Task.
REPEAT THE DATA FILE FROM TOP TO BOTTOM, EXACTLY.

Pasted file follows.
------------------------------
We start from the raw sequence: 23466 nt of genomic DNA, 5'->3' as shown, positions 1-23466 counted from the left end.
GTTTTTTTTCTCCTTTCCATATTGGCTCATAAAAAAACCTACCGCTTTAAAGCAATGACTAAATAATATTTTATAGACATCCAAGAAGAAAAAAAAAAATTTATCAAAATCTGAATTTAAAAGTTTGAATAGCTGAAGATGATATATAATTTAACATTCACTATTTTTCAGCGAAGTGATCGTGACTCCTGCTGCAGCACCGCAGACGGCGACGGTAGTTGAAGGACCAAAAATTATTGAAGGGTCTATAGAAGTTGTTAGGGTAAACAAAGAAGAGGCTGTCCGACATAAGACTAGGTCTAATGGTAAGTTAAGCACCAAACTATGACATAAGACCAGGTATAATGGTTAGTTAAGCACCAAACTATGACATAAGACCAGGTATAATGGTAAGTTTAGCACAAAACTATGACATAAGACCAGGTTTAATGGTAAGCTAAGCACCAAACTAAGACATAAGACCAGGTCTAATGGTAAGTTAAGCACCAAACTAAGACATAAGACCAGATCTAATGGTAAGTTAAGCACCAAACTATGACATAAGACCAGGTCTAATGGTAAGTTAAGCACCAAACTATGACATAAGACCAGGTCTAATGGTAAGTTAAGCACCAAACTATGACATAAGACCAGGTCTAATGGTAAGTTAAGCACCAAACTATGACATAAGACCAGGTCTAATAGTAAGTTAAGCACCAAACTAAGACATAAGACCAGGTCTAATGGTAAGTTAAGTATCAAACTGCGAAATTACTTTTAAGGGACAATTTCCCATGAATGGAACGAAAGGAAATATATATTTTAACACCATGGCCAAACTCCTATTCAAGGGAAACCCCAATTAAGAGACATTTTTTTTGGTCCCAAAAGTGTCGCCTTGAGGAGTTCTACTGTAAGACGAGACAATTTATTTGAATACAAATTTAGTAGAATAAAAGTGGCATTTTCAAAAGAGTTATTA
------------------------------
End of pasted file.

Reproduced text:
We start from the raw sequence: 23466 nt of genomic DNA, 5'->3' as shown, positions 1-23466 counted from the left end.
GTTTTTTTTCTCCTTTCCATATTGGCTCATAAAAAAACCTACCGCTTTAAAGCAATGACTAAATAATATTTTATAGACATCCAAGAAGAAAAAAAAAAATTTATCAAAATCTGAATTTAAAAGTTTGAATAGCTGAAGATGATATATAATTTAACATTCACTATTTTTCAGCGAAGTGATCGTGACTCCTGCTGCAGCACCGCAGACGGCGACGGTAGTTGAAGGACCAAAAATTATTGAAGGGTCTATAGAAGTTGTTAGGGTAAACAAAGAAGAGGCTGTCCGACATAAGACTAGGTCTAATGGTAAGTTAAGCACCAAACTATGACATAAGACCAGGTATAATGGTTAGTTAAGCACCAAACTATGACATAAGACCAGGTATAATGGTAAGTTTAGCACAAAACTATGACATAAGACCAGGTTTAATGGTAAGCTAAGCACCAAACTAAGACATAAGACCAGGTCTAATGGTAAGTTAAGCACCAAACTAAGACATAAGACCAGATCTAATGGTAAGTTAAGCACCAAACTATGACATAAGACCAGGTCTAATGGTAAGTTAAGCACCAAACTATGACATAAGACCAGGTCTAATGGTAAGTTAAGCACCAAACTATGACATAAGACCAGGTCTAATGGTAAGTTAAGCACCAAACTATGACATAAGACCAGGTCTAATAGTAAGTTAAGCACCAAACTAAGACATAAGACCAGGTCTAATGGTAAGTTAAGTATCAAACTGCGAAATTACTTTTAAGGGACAATTTCCCATGAATGGAACGAAAGGAAATATATATTTTAACACCATGGCCAAACTCCTATTCAAGGGAAACCCCAATTAAGAGACATTTTTTTTGGTCCCAAAAGTGTCGCCTTGAGGAGTTCTACTGTAAGACGAGACAATTTATTTGAATACAAATTTAGTAGAATAAAAGTGGCATTTTCAAAAGAGTTATTA